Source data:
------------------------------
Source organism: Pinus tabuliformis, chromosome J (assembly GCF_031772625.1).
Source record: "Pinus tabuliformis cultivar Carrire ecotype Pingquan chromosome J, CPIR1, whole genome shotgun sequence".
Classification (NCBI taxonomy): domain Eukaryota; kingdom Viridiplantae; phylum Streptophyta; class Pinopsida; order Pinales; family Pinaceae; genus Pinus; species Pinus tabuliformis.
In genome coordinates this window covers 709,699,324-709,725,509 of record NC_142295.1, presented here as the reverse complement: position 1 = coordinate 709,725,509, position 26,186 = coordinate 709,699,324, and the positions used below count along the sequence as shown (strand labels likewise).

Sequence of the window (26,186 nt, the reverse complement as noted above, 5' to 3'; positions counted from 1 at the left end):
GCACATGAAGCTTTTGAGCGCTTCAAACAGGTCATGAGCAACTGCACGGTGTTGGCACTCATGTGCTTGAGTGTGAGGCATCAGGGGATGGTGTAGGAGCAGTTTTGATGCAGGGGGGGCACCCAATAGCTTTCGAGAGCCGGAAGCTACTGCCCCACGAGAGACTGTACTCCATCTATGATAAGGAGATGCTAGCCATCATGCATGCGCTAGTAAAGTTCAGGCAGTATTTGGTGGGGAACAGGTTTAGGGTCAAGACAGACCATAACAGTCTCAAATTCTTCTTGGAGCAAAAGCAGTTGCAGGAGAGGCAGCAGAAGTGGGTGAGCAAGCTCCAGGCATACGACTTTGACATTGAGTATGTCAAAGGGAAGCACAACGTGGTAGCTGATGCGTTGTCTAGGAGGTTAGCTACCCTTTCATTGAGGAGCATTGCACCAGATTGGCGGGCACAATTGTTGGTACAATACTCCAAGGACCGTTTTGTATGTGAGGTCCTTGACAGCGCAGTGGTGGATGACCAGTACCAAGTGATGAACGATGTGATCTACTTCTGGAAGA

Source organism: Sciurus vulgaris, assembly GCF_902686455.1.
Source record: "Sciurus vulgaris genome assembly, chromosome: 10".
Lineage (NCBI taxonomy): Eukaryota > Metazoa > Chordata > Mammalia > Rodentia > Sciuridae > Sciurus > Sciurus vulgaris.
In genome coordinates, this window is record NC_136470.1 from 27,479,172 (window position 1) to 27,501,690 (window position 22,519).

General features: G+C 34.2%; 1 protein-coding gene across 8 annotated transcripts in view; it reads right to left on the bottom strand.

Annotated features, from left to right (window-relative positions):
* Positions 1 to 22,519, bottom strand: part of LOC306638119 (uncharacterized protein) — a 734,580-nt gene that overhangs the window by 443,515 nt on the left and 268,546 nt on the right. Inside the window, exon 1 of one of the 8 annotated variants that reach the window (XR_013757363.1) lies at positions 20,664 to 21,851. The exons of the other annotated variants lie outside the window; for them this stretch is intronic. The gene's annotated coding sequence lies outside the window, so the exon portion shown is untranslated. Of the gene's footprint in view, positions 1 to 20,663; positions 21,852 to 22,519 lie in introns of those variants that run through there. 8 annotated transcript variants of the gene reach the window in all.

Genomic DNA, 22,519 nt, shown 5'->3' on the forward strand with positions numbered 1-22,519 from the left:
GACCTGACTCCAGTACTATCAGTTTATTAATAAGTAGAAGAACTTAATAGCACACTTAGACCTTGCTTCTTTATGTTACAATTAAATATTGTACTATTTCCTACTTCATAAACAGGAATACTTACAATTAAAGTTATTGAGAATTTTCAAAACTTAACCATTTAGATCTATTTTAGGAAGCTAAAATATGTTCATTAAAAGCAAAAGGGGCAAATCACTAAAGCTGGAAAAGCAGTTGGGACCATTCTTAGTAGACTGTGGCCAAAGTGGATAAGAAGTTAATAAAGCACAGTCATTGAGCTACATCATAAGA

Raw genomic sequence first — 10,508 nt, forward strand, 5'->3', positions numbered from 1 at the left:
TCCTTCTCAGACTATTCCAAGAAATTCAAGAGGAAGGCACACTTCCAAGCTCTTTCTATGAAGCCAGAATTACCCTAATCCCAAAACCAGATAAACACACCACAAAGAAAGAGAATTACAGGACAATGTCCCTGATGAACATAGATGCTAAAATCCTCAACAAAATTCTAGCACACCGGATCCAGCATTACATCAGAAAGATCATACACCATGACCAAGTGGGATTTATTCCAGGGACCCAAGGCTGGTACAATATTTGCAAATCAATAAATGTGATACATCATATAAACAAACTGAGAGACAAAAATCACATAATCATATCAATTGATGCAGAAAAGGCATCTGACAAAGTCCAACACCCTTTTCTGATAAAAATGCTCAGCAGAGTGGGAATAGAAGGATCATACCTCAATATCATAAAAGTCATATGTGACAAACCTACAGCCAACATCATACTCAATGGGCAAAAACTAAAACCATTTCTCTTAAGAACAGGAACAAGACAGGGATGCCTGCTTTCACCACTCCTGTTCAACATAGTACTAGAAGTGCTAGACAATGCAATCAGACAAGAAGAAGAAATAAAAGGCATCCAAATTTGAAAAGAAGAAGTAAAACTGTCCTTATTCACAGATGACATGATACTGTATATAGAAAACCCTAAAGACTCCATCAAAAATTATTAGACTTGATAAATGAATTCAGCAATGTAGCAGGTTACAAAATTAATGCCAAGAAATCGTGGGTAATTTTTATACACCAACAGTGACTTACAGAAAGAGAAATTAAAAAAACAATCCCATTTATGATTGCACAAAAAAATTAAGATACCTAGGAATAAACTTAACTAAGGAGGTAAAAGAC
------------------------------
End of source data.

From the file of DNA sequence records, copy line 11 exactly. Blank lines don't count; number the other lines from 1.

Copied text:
General features: G+C 34.2%; 1 protein-coding gene across 8 annotated transcripts in view; it reads right to left on the bottom strand.